Great-great-great grandfather Johan Daniel Gottfried Schmidgall was born in 1750 in Plattenhardt, Wuerttemberg, Germany. He was a volunteer in the Army of the Duke. The middle of the 18th century, the Dutch India Company (VOC) still owned large possessions in “the East.” Since it was a not a governmental enterprise but a private business, the largest “multinational” in the world at that time, it was obliged to take care of its own security forces in order to protect their property against “intruders” of whom, as a rule, they confiscated it in the first place. Consequently, the VOC was regularly scouting for hireling soldiers, especially abroad, who would be willing to perform this task.
Earl Karl Eugen vorn Wuerttemburg (1737-1793) executed a contract with the VOC. It is stipulated that he would place at their disposal, a complete regiment for Dfl. 65,000.00. The same year, this regiment, consisting of two battalions, marched from Stuttgart to Vlissingen (Holland), where they arrived in the spring of 1787. Approximately 2000 men were then shipped to Cape of Good Hope, South Africa. Grandpa Schmidgall was Captain of Artillery. After seven months in a sailing ship on the open sea, experiencing terrible ordeals, they finally arrived in the Cap Colony. From the standpoint of military activities, the regiment had an easy life. However, during the three years while they were stationed there, one soldier died every other day as a result of tropical diseases, for a total of 53. Grandpa survived these trying circumstances.
In 1790, the Gentlemen 17” in Amsterdam decided to send the entire regiment to the East Indies. Due to regularly erupting insurgencies and the threat of a possible British attack, the presence of extra soldiers was urgently needed. From March to July 1791, the first eight ships departed for the Indies with on board 1150 “Cape soldiers.” The middle of July, however, news was received that on Ceylon, then still a Dutch possession, the Singhalese King Candij started a “holy war” against the white intruders. Troops were desperately needed, so the remaining 500 men were dispatched to Ceylon. Grandpa was spared this ordeal since he already departed to the Indies on the fifth ship, the “Ijstroom” on April 18. Otherwise, this story would have not seen day light.
Grandpa J.D. led a turbulent life in the former Indies. The regiment played an active role, among others, in the suppression of an uprising on Ambon. Due to poor medical provisions, soldiers died like rats, at the rate of about 400 annually. In particular, fort Meester Cornelis, then situated in the middle of swaps, seriously depleted the ranks.
As a consequence of the reorganization of the VOC, there was no room any longer for a separate Wuerttemberg regiment. Its commander received an order to report to the Governor of Java which he ultimately did after dragging his feet. Of the total of 3000 men, including their replacements, only 229 men remained after 20 years. The regiment was therefore forced to join the Dutch-Javanese troops.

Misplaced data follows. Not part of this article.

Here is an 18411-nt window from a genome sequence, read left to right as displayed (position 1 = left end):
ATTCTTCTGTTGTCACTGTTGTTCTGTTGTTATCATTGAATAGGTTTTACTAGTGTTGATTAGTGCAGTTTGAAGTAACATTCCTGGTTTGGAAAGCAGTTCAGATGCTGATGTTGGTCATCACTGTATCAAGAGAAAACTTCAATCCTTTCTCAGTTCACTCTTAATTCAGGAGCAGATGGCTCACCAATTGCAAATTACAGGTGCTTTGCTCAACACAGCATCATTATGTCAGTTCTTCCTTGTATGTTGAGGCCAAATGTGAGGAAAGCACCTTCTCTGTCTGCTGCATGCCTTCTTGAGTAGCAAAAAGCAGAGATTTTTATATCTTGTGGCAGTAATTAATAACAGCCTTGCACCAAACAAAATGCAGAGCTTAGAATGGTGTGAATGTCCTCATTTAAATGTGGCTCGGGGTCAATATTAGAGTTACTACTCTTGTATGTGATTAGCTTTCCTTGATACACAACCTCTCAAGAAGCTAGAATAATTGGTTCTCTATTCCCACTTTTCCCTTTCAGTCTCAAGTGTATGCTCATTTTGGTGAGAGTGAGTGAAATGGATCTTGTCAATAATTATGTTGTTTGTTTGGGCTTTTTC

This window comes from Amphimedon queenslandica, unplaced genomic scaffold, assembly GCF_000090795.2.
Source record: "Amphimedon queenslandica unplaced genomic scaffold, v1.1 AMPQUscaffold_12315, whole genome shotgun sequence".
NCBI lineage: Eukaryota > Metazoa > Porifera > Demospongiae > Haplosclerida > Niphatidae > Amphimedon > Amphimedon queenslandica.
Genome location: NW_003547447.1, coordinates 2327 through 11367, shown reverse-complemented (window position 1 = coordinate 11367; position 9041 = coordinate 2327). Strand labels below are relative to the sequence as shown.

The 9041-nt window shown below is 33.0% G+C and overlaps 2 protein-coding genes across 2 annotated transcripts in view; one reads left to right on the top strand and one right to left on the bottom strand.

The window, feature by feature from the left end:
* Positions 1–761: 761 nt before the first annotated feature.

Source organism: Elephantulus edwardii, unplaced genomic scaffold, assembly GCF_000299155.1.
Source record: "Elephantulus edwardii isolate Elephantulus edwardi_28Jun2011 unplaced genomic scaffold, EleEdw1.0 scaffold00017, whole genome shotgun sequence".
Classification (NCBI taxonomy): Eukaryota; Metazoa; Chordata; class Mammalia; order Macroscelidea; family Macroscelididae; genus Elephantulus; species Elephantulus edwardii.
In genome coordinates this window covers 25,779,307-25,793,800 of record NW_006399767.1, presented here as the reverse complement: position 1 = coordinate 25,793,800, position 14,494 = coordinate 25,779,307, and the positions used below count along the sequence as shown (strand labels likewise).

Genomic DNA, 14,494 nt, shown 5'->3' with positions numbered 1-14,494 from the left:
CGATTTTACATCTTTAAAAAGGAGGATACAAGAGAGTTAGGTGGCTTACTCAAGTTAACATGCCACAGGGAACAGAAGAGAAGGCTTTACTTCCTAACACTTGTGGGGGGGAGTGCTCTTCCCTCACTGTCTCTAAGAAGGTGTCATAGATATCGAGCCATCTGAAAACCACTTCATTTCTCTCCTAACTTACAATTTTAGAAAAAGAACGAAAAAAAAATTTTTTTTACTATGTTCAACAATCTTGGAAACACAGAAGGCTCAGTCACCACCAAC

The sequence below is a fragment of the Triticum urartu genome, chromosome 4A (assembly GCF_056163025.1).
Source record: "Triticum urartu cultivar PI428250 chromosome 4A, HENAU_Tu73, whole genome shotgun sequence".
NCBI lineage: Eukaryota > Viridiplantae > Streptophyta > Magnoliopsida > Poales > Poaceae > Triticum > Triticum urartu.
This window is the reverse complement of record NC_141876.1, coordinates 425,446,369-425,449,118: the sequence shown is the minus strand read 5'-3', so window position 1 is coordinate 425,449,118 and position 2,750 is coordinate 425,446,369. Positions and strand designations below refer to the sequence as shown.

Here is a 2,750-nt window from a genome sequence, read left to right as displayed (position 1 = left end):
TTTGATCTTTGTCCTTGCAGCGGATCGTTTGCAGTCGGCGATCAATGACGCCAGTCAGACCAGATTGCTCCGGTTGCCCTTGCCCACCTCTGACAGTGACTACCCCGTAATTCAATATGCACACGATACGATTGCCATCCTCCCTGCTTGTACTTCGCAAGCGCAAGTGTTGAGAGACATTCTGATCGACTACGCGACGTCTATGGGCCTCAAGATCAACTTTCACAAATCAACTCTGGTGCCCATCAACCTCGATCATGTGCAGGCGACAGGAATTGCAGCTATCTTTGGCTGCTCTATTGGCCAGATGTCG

Grandpa J.D. was promoted to Major in 1792 and in 1799 to Lt. Colonel. He had four children from Amalia Knecht, a sister of the Wuerttemberg agent for military affairs in the The Hague. He died in Semarang in 1807. Engeline Adele Schmidgall, his great great grand daughter (My grandmother) was born in Batavia in 1869. She married Michael Carl Anton Krancher, also of German descent, and at one time employee at Thiemens newspaper in Soerabaja.
Where did I obtain this family history? I have been engaged in genealogical research for years – it is my hobby. During my vacation in Holland in 1991, I visited Mr. Dick Visker at his Indische Familie Archief in The Hague. In passing, I asked him if he knew somebody who was working on the “Cape regiment.” I had discovered a book, written in German at the State Library, in which this regiment was described and in which grandpa J.D.’s story also appeared. It so happened that Dick just recently made contact with a researcher in Amsterdam who also was a descendant of a “Cape soldier.” After arriving home in California, I immediately wrote this gentleman a letter. Not long thereafter I received a lot of information .What a surprise! Some of it has been incorporated in this story. Now I have acquired another contact in the Hague. the Indische Genealogische Vereniging. It was through them that I received even more information about the Schmidgall family.
© 2012 Jan Krancher
Photo: Collection ‘Tropenmuseum’ – Replica of a VOC galleon and the town hall of Batavia on the occasion of the Pasar Gambir – 1939.